Fecal Incontinence in Women: Causes and Treatment

Ashima Makol; Madhusudan Grover; William E Whitehead


Women's Health. 2008;4(5):517-528. 

In This Article


Preventive measures can be categorized into primary and secondary prevention, as depicted in Box 1 . Primary prevention refers to eliminating or ameliorating risk factors before FI develops in order to delay or prevent its occurrence. Secondary prevention refers to screening and detection of disease at an early stage, when FI is more amenable to treatment and before progression to a point that has severe adverse effects on health and QOL. Both primary and secondary prevention are important goals in FI.

Modifiable risk factors for FI include diarrhea, obesity and surgical/obstetrical practices. The prevention and treatment of diarrhea and obesity are established societal goals independent of their association with FI, and there is a large body of literature devoted to the management of both. However, obstetrical and surgical practices are areas in which improvements can be made.

In the past, episiotomy was routinely carried out at delivery, based on the belief that this would control and, therefore, minimize sphincter tears. However, recent evidence demonstrates that episiotomy does not prevent sphincter laceration but, instead, tends to make it worse.[57] The use of routine episiotomy can cause morbidity in women who would have otherwise had an intact perineum.[58] In fact, the risk of anal sphincter injury from a nonextending midline episiotomy is triple that compared with a spontaneous laceration.[57] On the strength of this evidence, many obstetricians have abandoned episiotomy, and this decrease in the use of episiotomy has been associated with a substantial reduction in the incidence of sphincter lacerations.[51] Nevertheless, some obstetricians continue to employ episiotomy. Practice guidelines now recommend that the routine use of episiotomy should be avoided.[5]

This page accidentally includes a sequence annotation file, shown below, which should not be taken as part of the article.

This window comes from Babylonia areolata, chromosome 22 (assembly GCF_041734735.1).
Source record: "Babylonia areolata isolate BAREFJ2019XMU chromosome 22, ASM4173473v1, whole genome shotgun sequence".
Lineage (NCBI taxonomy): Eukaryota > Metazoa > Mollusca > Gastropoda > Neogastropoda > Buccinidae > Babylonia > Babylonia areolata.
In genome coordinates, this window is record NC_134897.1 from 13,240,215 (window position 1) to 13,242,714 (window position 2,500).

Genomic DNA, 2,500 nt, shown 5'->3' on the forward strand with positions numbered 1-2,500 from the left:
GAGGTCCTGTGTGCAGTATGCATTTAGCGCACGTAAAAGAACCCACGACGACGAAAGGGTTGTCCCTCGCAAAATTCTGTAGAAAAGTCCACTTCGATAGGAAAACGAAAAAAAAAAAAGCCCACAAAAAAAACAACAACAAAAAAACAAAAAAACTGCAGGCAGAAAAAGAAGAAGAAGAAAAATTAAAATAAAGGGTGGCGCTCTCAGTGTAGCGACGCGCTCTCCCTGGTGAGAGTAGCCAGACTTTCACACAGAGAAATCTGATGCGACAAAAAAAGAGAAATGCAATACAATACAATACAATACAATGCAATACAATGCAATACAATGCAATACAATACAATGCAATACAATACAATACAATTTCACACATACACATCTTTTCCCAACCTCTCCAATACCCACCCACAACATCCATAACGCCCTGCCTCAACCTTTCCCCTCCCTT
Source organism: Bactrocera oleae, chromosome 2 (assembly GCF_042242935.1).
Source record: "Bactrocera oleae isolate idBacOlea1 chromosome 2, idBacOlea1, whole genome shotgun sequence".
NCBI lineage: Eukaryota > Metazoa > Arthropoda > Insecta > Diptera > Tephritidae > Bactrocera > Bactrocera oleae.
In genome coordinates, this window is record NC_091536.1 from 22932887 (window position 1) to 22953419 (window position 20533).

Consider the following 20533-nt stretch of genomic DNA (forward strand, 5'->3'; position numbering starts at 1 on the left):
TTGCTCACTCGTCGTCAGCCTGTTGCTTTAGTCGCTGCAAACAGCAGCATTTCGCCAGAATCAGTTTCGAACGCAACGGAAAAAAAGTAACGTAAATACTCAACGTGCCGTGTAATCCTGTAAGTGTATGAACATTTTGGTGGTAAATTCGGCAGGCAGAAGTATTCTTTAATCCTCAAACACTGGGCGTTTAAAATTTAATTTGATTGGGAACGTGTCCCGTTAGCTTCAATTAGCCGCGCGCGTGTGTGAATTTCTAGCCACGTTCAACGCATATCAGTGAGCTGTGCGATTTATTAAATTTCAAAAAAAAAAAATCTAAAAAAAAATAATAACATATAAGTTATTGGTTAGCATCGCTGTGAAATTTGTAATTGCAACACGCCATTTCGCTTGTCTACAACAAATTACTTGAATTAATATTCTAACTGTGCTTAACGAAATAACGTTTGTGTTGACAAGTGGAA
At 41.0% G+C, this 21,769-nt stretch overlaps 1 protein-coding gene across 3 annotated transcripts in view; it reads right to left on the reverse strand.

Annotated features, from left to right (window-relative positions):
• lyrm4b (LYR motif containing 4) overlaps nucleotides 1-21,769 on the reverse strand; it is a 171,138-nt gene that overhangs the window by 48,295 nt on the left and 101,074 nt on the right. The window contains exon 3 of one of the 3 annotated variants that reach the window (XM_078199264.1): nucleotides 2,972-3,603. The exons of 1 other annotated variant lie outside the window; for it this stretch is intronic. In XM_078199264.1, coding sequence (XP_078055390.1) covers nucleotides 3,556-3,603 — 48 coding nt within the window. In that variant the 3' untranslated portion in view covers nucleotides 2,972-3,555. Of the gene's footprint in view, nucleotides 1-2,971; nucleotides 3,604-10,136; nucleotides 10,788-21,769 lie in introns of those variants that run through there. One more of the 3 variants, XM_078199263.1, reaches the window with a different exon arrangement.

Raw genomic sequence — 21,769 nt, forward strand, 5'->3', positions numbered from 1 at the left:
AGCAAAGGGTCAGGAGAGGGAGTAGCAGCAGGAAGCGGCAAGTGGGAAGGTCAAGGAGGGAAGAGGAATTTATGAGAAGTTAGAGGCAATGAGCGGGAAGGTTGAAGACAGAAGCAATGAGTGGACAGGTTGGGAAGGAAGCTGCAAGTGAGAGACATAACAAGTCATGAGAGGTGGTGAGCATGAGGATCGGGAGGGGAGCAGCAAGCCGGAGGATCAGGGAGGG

There is some evidence that cesarean delivery may protect against sphincter lacerations during childbirth,[52] although studies are inconclusive.[53,54] This has sparked debate about offering elective cesarean delivery to all women or at least to women judged to be at high risk for sphincter lacerations, as a means of reducing the risk of obstetrical injury and possible FI.[5] Although it is difficult to predict anal sphincter injury before delivery or identify the women at risk, certain parameters, such as estimated neonatal birthweight of above 4 kg, occipito-posterior presentation, prolonged second stage of labor, previous history of sphincter trauma and connective tissue disease and obesity,[82] are known to increase the propensity to sustain perineal injury and poor wound healing and, thus, increase the likelihood of subsequent FI.[83] However, cesarean delivery does not completely protect the pelvic floor, and rates of FI are noted to be higher among women who have undergone elective cesarean deliveries when compared with nulliparous controls.[54] Current guidelines recommend that elective cesarean delivery be considered only in those at high risk of sphincter trauma from vaginal delivery and in those who have had previous FI symptoms or evidence of anal sphincter injury.[84–86] Although the evidence for a protective effect is disputed, the worldwide incidence of cesarean delivery is increasing; it accounts for 29% of all deliveries in the USA.[201]

There is some evidence that pelvic floor muscle training (also known as Kegel exercises) are effective in preventing and reversing childbirth-related FI for the first year after delivery, and that these exercises have short-term effectiveness in preventing and reversing FI in older women.[87] One study demonstrated that when younger subjects were instructed in pelvic floor muscle exercises 3 months postnatally, they reported less frequent FI at 12-month follow-up.[88] However, further studies are needed before any conclusive recommendation can be made.

The greatest challenge to secondary prevention, specifically, preventing the progression of FI, is that most physicians do not screen for it. Surveys repeatedly demonstrate that fewer than 25% of patients with FI have discussed this with their physician.[67,89,90] There may be barriers, such as embarrassment and social stigma, which prevent patients from seeking medical help for this condition, but there is also a need for physicians to incorporate questions on FI into their routine review of symptoms. "If you don't ask, they won't tell".[91] Increasing awareness of what can be done to treat FI may encourage more screening.

Early endoanal ultrasound can help detect missed sphincter defects in those suspected to have a second-degree tear during delivery.[41] The presence of other risk factors should also alert the physician to screen for FI. These include diarrhea, urgency, IBS, DM and any neurological disorders.


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